Now’s the Time to Get Ready for Winter Storage

rv storage winterBut first-year seasonal vehicle owners might not know what to do, especially when a garage has scant interior space. A portable building, or a portable garage, carport, or portable shelter by any other name, offers an economical strategy, but for the experienced and the new, take these tips into account:

For first-time owners:

1. Follow the weather. Is your region rainy, snowy, or dry in winter? This essentially determines the style of building right for your needs. If you expect heavy precipitation, select something with a rounded design. If you’re simply looking for coverage and don’t expect several feet of snow, consider the traditional peaked building.

2. Determine length of usage. Is the shelter something you’ll set up for a few months at a time, or will it turn into a versatile building kept up throughout the year? As a general rule, always opt for a stronger frame for year-long use: That may be a galvanized steel structure, or one with square tubing.

3. How much space? How many vehicles will be kept underneath? Before you browse, calculate the length, width, and height for every vehicle and investment in storage and add a few feet around each side. Once you have this figure, you’re ready to find the right fit.

boat storage winter4. Select a set of anchors. If you haven’t figured it out already, portable garages need to be anchored into the ground to live up to their full potential. Select a set of anchors that will effectively keep the structure in place on the ground below.

For the experienced owner:

1. Enclose it. If your shelter is a valance carport used throughout the year, find sidewalls and panels to give your boat or RV full coverage.

2. Check connections. If any metal parts or connectors are experiencing rust or the powder-coating is chipping off, find a suitable replacement part to repair the shelter.

3. How’s the canopy? The polyethylene cover tends to go sooner than the metal frame, so if spots now appear worn or display holes, order a replacement canopy before the vehicle needs to go in storage.

Storage Sites vs. Storing a Seasonal Vehicle Yourself

After watching this commercial, does anything seem wrong to you? If you didn’t catch it, watch it again a second time and check out where and how the RVs are being stored. Yes – you probably saw it for a few seconds on screen. The RVs are being stored in an open parking lot, which is where they stay during the winter. Although Seaport Storage claims to store boats and RVs, the location of the vehicles is outdoors – left unprotected to the elements. In terms of a long lifespan for your seasonal vehicle, is such a place ideal for keeping it in shape?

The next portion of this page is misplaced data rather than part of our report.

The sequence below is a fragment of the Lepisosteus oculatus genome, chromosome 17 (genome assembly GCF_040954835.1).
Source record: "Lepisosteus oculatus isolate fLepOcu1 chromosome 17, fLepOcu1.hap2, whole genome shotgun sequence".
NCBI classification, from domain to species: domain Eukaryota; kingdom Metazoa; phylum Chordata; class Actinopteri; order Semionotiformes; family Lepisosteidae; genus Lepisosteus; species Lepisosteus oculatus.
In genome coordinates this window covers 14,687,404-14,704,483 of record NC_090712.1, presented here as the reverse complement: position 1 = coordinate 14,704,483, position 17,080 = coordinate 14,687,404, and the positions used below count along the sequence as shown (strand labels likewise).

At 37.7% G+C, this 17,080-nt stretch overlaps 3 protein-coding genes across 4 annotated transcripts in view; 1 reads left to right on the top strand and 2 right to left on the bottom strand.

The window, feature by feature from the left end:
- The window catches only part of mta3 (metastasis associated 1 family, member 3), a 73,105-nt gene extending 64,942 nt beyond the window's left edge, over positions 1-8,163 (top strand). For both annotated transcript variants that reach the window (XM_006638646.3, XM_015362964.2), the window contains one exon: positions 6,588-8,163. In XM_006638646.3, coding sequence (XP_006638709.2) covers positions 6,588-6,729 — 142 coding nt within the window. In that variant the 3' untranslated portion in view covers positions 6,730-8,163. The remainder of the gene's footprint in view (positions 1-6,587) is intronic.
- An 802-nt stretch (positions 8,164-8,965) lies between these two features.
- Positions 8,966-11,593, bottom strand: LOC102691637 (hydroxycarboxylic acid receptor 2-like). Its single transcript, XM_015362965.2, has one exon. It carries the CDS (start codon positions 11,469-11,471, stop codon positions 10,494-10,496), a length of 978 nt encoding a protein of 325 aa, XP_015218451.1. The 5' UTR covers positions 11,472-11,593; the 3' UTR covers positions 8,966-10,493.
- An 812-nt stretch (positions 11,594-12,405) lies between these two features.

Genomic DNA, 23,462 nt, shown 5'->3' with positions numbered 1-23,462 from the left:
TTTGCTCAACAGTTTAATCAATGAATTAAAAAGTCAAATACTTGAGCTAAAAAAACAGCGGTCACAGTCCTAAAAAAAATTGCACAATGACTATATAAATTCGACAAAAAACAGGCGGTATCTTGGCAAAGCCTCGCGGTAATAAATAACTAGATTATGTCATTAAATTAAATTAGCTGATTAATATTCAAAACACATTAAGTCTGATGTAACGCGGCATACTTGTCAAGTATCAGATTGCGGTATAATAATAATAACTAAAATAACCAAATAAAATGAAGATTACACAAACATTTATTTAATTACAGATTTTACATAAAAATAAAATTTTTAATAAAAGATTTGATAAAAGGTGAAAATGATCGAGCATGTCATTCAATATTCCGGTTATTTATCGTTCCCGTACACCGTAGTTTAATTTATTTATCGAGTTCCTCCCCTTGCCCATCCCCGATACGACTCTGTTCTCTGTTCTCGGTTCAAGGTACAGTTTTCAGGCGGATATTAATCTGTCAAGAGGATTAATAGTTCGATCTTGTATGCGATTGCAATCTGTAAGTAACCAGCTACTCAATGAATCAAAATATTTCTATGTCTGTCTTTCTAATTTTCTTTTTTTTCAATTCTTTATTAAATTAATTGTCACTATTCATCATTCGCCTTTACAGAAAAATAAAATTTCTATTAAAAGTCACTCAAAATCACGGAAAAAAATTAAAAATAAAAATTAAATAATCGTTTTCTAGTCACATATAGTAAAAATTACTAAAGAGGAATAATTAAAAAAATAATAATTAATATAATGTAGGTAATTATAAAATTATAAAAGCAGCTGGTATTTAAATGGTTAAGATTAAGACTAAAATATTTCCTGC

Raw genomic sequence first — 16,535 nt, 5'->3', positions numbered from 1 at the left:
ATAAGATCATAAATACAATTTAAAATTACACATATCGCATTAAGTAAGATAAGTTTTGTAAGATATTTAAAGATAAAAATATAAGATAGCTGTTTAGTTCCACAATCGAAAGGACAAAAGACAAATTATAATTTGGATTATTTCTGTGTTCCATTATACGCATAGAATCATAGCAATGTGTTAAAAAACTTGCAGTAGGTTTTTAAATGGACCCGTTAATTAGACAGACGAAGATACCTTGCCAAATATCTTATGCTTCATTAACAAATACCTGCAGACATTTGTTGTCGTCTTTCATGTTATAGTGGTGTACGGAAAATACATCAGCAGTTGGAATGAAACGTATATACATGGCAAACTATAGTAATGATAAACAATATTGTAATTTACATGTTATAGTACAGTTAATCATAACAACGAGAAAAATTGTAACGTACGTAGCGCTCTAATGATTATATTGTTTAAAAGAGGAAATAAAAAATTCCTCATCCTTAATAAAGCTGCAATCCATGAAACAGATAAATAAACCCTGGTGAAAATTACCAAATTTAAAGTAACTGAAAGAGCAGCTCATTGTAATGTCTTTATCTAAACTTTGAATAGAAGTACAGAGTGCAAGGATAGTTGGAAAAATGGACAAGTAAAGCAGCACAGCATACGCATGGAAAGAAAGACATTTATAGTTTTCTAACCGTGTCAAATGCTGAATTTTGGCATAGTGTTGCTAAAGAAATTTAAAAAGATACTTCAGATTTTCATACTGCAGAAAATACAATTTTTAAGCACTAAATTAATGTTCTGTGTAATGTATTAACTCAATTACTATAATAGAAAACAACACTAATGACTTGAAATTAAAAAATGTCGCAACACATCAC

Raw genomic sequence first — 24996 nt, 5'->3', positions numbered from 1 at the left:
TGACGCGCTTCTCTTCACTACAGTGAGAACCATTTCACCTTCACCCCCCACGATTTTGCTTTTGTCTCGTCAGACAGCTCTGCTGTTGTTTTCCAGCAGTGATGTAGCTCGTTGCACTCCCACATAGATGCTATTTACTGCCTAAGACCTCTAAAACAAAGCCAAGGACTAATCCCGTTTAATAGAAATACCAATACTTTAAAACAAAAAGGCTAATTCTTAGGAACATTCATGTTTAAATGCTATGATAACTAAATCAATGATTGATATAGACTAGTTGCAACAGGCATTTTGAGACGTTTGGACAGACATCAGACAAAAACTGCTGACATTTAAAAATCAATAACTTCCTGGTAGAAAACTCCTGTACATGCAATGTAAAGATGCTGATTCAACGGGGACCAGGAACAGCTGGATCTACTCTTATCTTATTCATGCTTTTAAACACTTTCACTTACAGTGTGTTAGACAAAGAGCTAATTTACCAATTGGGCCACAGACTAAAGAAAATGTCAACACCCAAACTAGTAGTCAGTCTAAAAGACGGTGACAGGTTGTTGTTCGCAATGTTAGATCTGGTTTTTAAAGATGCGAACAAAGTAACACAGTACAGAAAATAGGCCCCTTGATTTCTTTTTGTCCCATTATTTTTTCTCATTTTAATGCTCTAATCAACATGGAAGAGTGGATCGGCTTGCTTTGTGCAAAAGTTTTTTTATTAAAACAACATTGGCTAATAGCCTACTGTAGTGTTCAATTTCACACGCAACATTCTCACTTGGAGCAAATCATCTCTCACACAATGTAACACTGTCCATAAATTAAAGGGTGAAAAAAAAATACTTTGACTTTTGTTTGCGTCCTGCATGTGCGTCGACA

As we’ve mentioned before here, seasonal vehicles left outdoors for several months at a time are exposed to the elements. The prolonged exposure causes UV damage to the surface of the vehicle, often in faded paint and cracked parks, and the water damage can lead to mildew and dry rot on the surface. The best solution for keeping one of these vehicles is to put it in storage, either with a portable storage shelter like those at Shelters of America or Portable Garage Depot or, if you own one already, a brick-and-mortar garage. Left outdoors for six months of the year, the vehicle won’t give you as much usage as it could.

This ties into the last post, in which residents of DeWitt, New York, will need to store their seasonal vehicles, and their respective, shelters in the backs of their homes. Keeping a boat or RV in a driveway became illegal as of January 1, 2010, although various neighborhoods around the city without large enough backyards have petitioned the local government. Nevertheless, if you plan to use such a storage facility like Seaport Storage or a similar company, check first to see if they’ll let you use a portable shelter.

Fully Storing Your Boat for Winter

Boats are stored best with an outdoor canopy structure. Whether placed near a harbor or on your property, such portable shelters can be used to store a boat during the winter months. Generally, these shelters should be fully enclosed to protect the boat. If left outdoors for a long period of time, boats will experience UV damage, often in the form of discolored paint and cracked plastic, and water damage if snow and rain start to accumulate inside. A portable storage shelter keeps the boat away from these elements and allows your boat a longer lifespan. But, as we explained a few weeks ago, the boat should still be checked during the months in storage.

But boat shelters aren’t the only way to protect your boat. The portable shelter made from galvanized steel and polyethylene keeps the exterior of the boat in good shape, but maintaining the interior is your responsibility. An article from the Augusta Chronicle describes the best ways to maintaining a boat in winter. Some of these suggestions include:

• Lower the water-cooled 90-hp outboard motor and allow its foot to drain. If water is left inside, this can cause ice to form and damage the motor while being stored in winter.
• Similarly, check the battery. If the battery starts to swell, it needs to be replaced, as the cold is affecting it.
• Once the temperature dips into the 30s, the boat should be put in storage and not used on the water. At this point, ice forming inside the interior is more likely.

A combination of these should ensure your boat lasts for many years. The canopy shelter keeps the exterior of the boat from water and UV ray damage, and keeping the interior of the boat clean from water will preserve the interior from any water-related damage.